Use this discussion guide at your next book club meeting as a starter for conversation.
Ida Sinclair comes to Cripple Creek with one purpose: to become a successful businesswoman. Her sisters Kat and Nell, however, seem more intent on matchmaking. But Ida's ambition leaves little time for romance, and she quickly obtains a job working for Mollie O'Bryan, Cripple Creek's infamous but undeniably successful businesswoman.
Under Mollie's tutelage, Ida moves toward the success she craves. She ignores her family's reservations about Mollie's business practices and the way the townspeople avoid her. But she can't ignore the two men pursuing her affections--Colin Wagner, the dashing lawyer, and Tucker Raines, the traveling preacher.
When Ida passes along a batch of false intelligence, several people in the community are affected, and she discovers that someone has decided to teach her why women aren't welcome in the man's world of business--someone who may not stop at simply ruining her reputation.
- Which of the Sinclair sisters do you identify with most? Feisty, stubborn Kat? Gentle, romantic Nell? Ambitious, determined Ida? What about that sister draws you?
- One of Ida’s defining characteristics—and her defining struggle—is her ambition and drive to succeed as a businesswoman. What is good about Ida’s ambition? What’s bad about it? How does it lead her into making material wealth her highest goal?
- If Ida struggles with her ambition, what does Tucker struggle with? Guilt over Sam’s death and Willow’s melancholia? His need for his father to forgive him? His purpose in Cripple Creek? What do his particular struggles say about him as a person?
- Why do the people of Cripple Creek look down on Mollie O’Bryan and, by association, Ida? How does Ida respond to this, and how is she able to convince herself for so long that what she’s doing is acceptable?
- Mollie O’Bryan is a historical figure who lived in Cripple Creek at the time this story takes place. Ignoring her fictionalized personality and behavior, what do you think of Mollie’s accomplishments as a businesswoman in an 1896 mining town? What qualities do you imagine she must have possessed in life that made it possible for her to become a successful businesswoman in this era?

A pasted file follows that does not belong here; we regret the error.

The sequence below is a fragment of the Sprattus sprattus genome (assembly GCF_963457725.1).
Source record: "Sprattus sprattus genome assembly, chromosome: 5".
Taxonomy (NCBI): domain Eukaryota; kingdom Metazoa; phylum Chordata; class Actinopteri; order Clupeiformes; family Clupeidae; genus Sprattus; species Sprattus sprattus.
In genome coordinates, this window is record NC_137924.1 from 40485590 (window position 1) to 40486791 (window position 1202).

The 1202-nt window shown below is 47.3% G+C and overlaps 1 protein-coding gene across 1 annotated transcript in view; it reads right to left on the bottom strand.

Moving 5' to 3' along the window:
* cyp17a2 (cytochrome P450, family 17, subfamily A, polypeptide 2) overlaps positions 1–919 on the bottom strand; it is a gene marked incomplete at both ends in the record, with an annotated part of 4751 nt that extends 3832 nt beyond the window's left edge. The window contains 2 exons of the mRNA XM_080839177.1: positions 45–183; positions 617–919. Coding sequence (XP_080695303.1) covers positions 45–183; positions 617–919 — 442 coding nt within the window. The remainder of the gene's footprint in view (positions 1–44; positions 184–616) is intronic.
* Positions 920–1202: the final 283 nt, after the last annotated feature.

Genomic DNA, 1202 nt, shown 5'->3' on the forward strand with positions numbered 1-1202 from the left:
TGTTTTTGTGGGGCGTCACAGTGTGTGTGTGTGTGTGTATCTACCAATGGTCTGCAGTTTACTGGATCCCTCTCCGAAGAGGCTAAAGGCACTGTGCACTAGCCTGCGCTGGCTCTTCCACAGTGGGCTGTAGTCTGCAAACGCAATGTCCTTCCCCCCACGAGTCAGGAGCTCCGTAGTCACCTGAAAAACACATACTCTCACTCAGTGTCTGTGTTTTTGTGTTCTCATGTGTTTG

- Ida distrusts most men, assuming they either want something from her or want to put her in her “place.” Many of the men she meets, both in Portland and in Cripple Creek, reinforce her distrust. Do you share her feelings toward men at all? Have you encountered any men like the ones who shattered Ida’s trust or been discriminated against because of your gender? How does Ida’s distrust cause her to lash out at men who mean her well, like Tucker or Judson?
- Tucker spends most of his time in Cripple Creek wondering what his purpose is. He feels adrift, unable to decipher what God wants him to do. In what ways was Tucker right where God needed him to be, despite his doubts? When in your life have you shared Tucker’s sense of being lost? Did you eventually discover God’s will for you in that time?
- Kat and Nell have very different reactions to Kat’s pregnancy, and neither is the expected unconditional joy. How do you think you would have responded in either of their situations?
- Ida doesn’t want to complicate her life with romance, focused as she is on her career. But God brings Tucker into her life, and Ida falls in love with him in spite of her desires. Has God ever brought something—or someone—into your life that you weren’t looking or ready for?
- How prevalent do you think schools of thought similar to Colin’s still are in this day and age? Do you see signs of it anywhere in society or media, or do you think we’ve moved past a dominantly patriarchal society? What about other parts of the world?